Nicholas Branson is a 30 year old student at Sul Ross University, studying for a degree in geology. Now this student and former Eagle Scout is afraid for his future, for his career and even for his life.
Branson had the unfortunate fate of living adjacent to the Purple Zone, a business that was raided by local and federal agents on May 7, in Alpine, Texas. Branson witnessed the alleged attack on Arielle Lipsen, an act that was denied by the district attorney’s office.
Branson’s apartment is separate from the Purple Zone. It is a place to sleep and study and is close to campus. The only thing Branson states he has ever purchased from the Purple Zone is an occasional can of Red Bull when he stops over to pay his rent.
“My address is clearly labeled from the street, my apartment is 705 ½” Branson told Big Bend Courier during an interview. “There is a gate that separates my front door and yard from the Purple Zone, and I maintain a separate mail box.”
That did not stop federal agents May 7.
Branson had just finished a final exam at Sul Ross University and was headed back to his apartment. When he arrived, he noticed agents in front of his apartment and thought, ‘Oh they’re raiding the Purple Zone.’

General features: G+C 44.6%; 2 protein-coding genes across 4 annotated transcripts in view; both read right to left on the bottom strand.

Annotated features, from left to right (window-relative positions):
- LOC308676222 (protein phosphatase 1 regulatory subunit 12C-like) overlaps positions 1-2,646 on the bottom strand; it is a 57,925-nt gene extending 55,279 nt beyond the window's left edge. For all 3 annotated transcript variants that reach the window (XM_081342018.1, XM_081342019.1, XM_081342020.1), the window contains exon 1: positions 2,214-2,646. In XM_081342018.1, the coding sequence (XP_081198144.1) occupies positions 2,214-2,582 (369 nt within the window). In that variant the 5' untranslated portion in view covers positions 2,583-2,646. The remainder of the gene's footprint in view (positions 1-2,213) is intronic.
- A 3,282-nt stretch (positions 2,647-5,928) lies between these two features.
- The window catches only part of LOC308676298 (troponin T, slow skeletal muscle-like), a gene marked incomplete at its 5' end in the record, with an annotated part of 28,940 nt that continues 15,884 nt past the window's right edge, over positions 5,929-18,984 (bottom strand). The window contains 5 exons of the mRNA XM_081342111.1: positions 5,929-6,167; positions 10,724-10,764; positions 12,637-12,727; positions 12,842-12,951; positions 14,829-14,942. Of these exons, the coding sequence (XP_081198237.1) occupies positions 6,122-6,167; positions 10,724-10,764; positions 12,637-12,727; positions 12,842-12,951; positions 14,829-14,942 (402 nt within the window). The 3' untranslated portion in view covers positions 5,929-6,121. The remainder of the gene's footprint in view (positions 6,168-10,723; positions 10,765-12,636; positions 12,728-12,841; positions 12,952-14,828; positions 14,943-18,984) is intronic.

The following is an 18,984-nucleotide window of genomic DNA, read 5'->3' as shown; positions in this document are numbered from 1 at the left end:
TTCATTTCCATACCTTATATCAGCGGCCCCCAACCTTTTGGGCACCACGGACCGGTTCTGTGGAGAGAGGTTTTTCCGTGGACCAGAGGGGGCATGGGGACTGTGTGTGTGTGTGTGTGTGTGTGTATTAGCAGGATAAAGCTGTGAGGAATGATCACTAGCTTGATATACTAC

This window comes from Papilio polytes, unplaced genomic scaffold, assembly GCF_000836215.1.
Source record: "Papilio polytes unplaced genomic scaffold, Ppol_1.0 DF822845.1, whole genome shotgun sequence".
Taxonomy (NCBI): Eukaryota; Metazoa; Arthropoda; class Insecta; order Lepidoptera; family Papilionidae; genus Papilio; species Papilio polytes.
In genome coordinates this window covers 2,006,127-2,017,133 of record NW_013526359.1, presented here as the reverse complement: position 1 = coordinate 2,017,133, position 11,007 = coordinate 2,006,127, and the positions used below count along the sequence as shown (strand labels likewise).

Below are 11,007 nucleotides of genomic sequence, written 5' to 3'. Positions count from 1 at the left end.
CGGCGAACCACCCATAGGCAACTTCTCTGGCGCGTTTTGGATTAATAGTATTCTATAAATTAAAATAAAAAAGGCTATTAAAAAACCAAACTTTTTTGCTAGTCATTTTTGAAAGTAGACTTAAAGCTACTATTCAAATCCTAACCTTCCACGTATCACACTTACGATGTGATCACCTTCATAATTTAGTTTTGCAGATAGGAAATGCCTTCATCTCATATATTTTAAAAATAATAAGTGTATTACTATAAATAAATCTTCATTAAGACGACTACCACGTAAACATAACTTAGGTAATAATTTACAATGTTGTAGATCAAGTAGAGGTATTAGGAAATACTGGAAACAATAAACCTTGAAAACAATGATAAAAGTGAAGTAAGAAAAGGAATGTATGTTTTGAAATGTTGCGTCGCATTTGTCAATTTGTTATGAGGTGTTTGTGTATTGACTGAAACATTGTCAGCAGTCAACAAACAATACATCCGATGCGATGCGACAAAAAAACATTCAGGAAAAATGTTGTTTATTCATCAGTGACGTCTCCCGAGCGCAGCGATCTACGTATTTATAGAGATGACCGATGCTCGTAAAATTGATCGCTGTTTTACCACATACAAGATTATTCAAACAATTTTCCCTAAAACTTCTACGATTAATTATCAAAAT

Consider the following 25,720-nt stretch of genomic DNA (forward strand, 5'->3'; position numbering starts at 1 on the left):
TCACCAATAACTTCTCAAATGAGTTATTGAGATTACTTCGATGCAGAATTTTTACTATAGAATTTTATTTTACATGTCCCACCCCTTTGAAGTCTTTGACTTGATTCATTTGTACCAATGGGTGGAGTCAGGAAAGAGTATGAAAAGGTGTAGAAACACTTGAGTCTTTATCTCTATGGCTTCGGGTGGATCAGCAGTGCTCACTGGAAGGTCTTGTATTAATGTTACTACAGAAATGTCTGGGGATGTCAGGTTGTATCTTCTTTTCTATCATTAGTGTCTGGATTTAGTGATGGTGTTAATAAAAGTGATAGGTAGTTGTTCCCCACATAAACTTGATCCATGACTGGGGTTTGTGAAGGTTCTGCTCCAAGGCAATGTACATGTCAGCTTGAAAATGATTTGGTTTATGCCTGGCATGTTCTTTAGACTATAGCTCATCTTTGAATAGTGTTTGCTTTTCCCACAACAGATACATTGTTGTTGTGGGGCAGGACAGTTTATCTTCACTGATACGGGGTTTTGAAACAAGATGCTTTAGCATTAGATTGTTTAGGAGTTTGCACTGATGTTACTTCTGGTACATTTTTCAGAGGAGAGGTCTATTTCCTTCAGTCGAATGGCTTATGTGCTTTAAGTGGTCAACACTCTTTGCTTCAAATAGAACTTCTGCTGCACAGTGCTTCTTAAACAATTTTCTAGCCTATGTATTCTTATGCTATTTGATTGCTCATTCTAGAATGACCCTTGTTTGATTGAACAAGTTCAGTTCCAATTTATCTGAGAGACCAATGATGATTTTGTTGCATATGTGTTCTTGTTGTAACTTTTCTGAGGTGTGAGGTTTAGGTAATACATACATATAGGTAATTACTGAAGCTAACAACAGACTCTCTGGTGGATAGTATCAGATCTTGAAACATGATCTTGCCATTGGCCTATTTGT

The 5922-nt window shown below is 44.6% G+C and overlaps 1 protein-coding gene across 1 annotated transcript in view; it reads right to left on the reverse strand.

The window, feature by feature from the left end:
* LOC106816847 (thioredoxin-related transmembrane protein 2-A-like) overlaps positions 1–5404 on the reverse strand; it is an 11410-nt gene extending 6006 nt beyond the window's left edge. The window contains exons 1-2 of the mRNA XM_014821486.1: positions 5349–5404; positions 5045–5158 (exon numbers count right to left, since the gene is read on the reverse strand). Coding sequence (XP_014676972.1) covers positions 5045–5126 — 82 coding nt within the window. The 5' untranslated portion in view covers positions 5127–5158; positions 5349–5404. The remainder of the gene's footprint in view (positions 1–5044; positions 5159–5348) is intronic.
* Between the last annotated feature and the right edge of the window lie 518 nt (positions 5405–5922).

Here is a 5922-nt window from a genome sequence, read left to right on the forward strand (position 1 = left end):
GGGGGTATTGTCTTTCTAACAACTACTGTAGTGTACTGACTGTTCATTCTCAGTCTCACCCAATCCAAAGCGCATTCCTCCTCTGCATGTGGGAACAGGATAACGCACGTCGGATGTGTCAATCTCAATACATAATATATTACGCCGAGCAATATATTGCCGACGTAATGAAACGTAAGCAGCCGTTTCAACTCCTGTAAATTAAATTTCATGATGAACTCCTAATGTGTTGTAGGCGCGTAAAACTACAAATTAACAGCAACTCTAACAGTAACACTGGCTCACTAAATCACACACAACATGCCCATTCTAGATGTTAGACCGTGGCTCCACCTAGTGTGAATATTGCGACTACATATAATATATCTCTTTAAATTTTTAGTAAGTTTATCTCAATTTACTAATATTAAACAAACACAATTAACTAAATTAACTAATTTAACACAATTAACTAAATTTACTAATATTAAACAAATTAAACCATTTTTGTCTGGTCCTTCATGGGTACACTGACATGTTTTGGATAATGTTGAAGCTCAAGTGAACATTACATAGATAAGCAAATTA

But, it was not only the Purple Zone, the officers were also in Branson’s apartment. Officers refused to let Branson enter his apartment. Astounded at their presence in his home, he asked to see a warrant. Agents stated they had a warrant for the whole property, but still refused to show the warrant to Branson. The warrant, allegedly, did not list a physical address for the search and seizure. The Purple Zone address was on an affidavit that was not presented at the time.
The agents later admitted to Branson that they did not have a warrant for his address, and obtained one after the raid, based on frankincense incense seized from his apartment as well as the rocks he had collected to study. The agents allegedly entered Branson’s residence at 10am without a search warrant, and only afterwards were granted a warrant by the court.
One agent, realizing they did not have a warrant for that address, directed other agents to leave the premises. Then, according to Branson, another agent, the one who allegedly choked Arielle Lipsen, told Branson he had to leave. At that point, Branson asked to see a warrant.
“He said, ’I don’t need to show you a F——-g warrant.’”
Branson said, “I need to see a warrant, based on the fourth amendment…”
"The agent answered ‘Oh you’re a F——-g lawyer now. We can do this the easy way or the hard way and put his finger on the trigger of his M16. That’s when I just backed up,” Branson said.